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Income inequality in Central America, Dominican Republic and Mexico: assessing the importance of individual and household characteristics

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  • Hammill, Matthew

Abstract

This study investigates the relationship between individual and household characteristics and income inequality in Central America, the Dominican Republic and Mexico from 1990 to 2002. A Theil decomposition exercise of individual and household income inequality is used to determine factors important for the level of inequality. In addition, the use of a novel semi-parametric simulation methodology from DiNardo, Fortin and Lemieux (1996) provides counterfactual income distributions of individuals and households to assess the importance of changes in their demographic, education and labour market characteristics over time. The results are very heterogeneous reflecting the differences across countries over the period. Individual characteristics can explain more of individual income inequality than household characteristics can explain for household income inequality. Regional differences, education and labour market characteristics have the greatest effects upon the level and changes of income inequality in Central America, the Dominican Republic and Mexico. Declines in the agricultural sectors of the countries and shifts to urban areas reflect the structural changes taking place in the economies, and these factors are important determinants of inequality change. In addition, the rise of the informal sector of employment with its lower benefits and job security has contributed increases in income inequality. However a significant proportion of inequality levels and trends across households and individuals could not be explained by individual or household characteristics. The explanatory power of the results for individual income inequality corresponds with other work conducted for individual income earners within and outside the countries included in this study. In contrast the inability of household characteristics to explain much, if any, household per capita income inequality is not consistent with findings from similar studies. Further work is needed to conduct an in depth investigation into the links between household income inequality and individual income inequality.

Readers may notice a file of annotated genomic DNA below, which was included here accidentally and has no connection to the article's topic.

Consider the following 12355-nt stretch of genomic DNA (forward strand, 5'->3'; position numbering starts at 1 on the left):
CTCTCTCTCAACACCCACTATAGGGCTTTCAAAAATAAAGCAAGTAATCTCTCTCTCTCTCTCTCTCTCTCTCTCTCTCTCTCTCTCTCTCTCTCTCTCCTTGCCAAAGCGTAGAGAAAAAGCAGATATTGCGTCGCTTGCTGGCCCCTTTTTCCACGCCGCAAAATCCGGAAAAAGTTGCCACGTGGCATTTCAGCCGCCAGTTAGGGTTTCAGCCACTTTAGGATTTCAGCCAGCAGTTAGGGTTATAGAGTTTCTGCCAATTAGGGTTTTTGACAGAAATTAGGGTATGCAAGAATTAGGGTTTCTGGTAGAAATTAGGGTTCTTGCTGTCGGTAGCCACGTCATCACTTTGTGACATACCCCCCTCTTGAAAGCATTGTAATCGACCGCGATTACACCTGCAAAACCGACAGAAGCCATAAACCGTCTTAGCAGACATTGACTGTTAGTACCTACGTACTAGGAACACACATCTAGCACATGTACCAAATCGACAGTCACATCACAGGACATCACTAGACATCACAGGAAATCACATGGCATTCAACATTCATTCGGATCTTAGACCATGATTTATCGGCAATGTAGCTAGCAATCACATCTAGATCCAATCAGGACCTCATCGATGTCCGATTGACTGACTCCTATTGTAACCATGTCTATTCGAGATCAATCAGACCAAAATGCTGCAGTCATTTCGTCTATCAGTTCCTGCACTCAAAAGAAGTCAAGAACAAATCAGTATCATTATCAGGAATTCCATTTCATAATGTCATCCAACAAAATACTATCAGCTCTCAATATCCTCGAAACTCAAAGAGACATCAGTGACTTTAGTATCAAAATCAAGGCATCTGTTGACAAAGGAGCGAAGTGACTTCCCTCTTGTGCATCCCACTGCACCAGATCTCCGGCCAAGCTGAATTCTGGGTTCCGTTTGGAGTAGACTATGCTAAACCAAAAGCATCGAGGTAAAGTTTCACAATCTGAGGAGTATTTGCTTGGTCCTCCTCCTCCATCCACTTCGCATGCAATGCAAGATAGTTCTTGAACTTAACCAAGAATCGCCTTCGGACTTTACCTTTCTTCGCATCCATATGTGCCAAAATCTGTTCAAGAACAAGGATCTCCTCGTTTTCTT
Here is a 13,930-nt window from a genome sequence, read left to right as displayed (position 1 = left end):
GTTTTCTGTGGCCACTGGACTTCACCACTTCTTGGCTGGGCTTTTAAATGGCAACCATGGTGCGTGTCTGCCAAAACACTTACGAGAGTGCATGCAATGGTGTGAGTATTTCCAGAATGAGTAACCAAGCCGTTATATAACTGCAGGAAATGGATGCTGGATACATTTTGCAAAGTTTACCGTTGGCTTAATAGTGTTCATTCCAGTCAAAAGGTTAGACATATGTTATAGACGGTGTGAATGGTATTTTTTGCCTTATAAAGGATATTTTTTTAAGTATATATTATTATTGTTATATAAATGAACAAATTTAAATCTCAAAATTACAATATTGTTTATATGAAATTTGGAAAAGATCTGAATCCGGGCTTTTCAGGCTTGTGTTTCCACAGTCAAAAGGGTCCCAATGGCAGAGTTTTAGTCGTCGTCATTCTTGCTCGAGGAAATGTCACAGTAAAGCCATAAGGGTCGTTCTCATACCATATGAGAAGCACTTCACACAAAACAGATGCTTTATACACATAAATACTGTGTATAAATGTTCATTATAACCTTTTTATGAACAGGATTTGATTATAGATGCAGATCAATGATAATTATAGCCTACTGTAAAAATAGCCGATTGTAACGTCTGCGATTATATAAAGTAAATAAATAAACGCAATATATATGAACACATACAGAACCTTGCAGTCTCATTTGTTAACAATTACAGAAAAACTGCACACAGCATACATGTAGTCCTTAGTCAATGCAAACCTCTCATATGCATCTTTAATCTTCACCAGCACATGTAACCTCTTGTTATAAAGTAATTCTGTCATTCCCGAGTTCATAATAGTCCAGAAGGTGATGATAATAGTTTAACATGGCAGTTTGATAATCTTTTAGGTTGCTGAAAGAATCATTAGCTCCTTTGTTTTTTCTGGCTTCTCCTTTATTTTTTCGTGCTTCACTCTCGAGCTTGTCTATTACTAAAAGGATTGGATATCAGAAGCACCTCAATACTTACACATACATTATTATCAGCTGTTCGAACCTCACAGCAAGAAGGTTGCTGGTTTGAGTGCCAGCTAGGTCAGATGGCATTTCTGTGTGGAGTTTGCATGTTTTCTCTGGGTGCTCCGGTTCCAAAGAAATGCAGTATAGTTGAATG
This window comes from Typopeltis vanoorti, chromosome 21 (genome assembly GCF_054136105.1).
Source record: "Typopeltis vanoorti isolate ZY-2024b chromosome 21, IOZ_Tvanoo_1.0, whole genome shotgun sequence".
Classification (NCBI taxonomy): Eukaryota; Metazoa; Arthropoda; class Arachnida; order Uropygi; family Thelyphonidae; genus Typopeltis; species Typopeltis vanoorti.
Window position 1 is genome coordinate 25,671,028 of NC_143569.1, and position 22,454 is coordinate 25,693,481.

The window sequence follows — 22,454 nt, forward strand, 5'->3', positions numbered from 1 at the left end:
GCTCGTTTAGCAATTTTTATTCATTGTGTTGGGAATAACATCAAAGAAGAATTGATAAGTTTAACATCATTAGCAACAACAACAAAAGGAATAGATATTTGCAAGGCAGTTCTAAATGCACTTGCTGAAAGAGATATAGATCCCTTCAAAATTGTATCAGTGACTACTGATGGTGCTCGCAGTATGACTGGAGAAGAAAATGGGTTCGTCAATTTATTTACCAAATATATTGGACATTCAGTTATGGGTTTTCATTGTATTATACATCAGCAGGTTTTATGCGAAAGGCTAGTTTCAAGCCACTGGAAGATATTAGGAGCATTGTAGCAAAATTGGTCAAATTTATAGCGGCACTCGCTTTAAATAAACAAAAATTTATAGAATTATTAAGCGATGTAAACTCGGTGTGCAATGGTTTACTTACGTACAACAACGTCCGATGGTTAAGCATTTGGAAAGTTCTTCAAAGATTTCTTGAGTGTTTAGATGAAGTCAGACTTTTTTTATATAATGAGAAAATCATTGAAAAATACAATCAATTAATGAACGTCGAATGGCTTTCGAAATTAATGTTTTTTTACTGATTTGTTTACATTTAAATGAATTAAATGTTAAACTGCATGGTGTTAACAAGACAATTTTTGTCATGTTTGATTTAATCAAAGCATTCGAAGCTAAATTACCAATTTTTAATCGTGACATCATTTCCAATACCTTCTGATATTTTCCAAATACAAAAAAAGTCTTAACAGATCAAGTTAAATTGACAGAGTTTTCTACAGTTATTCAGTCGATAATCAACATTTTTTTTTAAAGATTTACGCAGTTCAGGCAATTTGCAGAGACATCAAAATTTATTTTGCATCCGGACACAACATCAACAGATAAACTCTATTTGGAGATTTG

Suggested Citation

  • Hammill, Matthew, 2005. "Income inequality in Central America, Dominican Republic and Mexico: assessing the importance of individual and household characteristics," Estudios y Perspectivas – Sede Subregional de la CEPAL en México 43, Naciones Unidas Comisión Económica para América Latina y el Caribe (CEPAL).
  • Handle: RePEc:ecr:col031:4965
    Note: Includes bibliography
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    File URL: http://repositorio.cepal.org/handle/11362/4965
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